The Easter market in Sion is a unique opportunity to show suckler cow husbandry to both the agricultural and non-agricultural population in the city centre. Suckler cow husbandry is still a low-profile activity in the Valais, although this industry branch can certainly be an opportunity for local agriculture. Similarly, meat from suckler cow husbandry is not well known among consumers. With our five tasting menus we want to make unfamiliar meat cuts popular with the visitors. It’s a pity that the beef.ch can’t take place now. But postponed doesn’t mean cancelled. I hope that we can stage the event at a later date.
Yes absolutely, there are suckler cows that take part in the cow fights. We also used to have two Eringer (Herens) cows, but they didn’t feel comfortable in the main herd. Indeed, Herens are very well suited for the production of Natura-Veal.
Our farm was restructured 20 years ago, when my father switched from dairy farming to suckler cow husbandry. His production change was designed to maximise benefit from the grass of our meadows and pastures. The Angus are known for this, so we opted for this breed.
Representing farmers and their interests is very important for me. There’s pressure from all sides on the land and on farming. I am passionately committed to preventing the industrialisation of the Rhone valley and protecting agricultural land. Equally important for me is the appreciation of agricultural products. There’s only one premium label like Natura-Beef, which has been in the hands of the farmers for 40 years and relies on strong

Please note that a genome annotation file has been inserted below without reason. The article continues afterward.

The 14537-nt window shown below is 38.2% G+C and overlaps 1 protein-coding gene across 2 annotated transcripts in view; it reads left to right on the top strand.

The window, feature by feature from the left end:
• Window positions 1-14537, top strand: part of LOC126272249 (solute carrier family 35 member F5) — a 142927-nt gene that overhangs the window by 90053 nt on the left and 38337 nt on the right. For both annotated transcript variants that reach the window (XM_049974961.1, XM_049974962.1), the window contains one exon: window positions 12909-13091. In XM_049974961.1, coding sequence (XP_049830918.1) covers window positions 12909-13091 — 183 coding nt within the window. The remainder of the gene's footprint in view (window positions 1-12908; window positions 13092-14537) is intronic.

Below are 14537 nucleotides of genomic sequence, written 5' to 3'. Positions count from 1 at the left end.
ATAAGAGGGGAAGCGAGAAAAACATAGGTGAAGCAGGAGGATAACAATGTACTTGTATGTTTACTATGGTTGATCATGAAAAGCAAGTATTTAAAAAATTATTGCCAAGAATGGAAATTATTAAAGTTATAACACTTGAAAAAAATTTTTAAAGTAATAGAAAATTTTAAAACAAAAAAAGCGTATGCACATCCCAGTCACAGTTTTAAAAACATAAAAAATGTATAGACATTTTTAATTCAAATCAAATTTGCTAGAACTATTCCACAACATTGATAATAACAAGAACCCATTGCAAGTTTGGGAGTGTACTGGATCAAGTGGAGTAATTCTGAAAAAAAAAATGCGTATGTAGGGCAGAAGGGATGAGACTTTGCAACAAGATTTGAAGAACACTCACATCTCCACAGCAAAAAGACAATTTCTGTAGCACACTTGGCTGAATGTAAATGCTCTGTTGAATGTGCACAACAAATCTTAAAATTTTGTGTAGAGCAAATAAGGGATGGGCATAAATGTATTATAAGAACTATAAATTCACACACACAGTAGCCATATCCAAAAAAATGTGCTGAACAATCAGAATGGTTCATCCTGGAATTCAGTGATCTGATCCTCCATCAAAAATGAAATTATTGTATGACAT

cooperation to meet consumer demands for species-appropriate animal husbandry in the cycle of nature. I am proud that I have succeeded in launching the ‘Valais‘ brand for meat products as well, thus generating added value for meat from the region.
We have been spared so far, but there are wolves in our area. My neighbours have already lost some sheep and calves.
We are following developments and considering how we can adapt our production if need be. Livestock guard dogs are one option. Another possibility is postponing the calving seasons to two months in autumn in the cowshed, instead of letting our animals calve on the alp and pasture as we have done so far. However this is not the best solution with respect to production, as the calves are not yet ready for slaughter before the next grazing season. Yet another approach would be to move our production more generally into the cowshed, but consumers wouldn’t appreciate the reduced pasturage. It’s difficult to take into consideration all of society’s concerns and to satisfy them.
Kathleen and Vincent Roten live with their three children Arthur (5), Noé (2) and Aron (5 months) at an altitude of 950 metres on the Domaine des Tsabloz. Together with Vincent‘s father Jean-Christophe they farm 60 hectares of agricultural land, as well as an alp in the summer. They grow some wheat and barley for their own use on about 1.5 hectares. Most of the farm is pastureland, which is enriched by the 60 Angus suckler cows with their calves and about 15 other farm animals.
Of the Natura-Beef produced on the farm, around a quarter is marketed directly in mixed packages of approximately 16 kilos. An activity that is becoming increasingly important for the Rotens is the sale of breeding animals.
Further information and news: https://www.facebook.com/Vincent.roten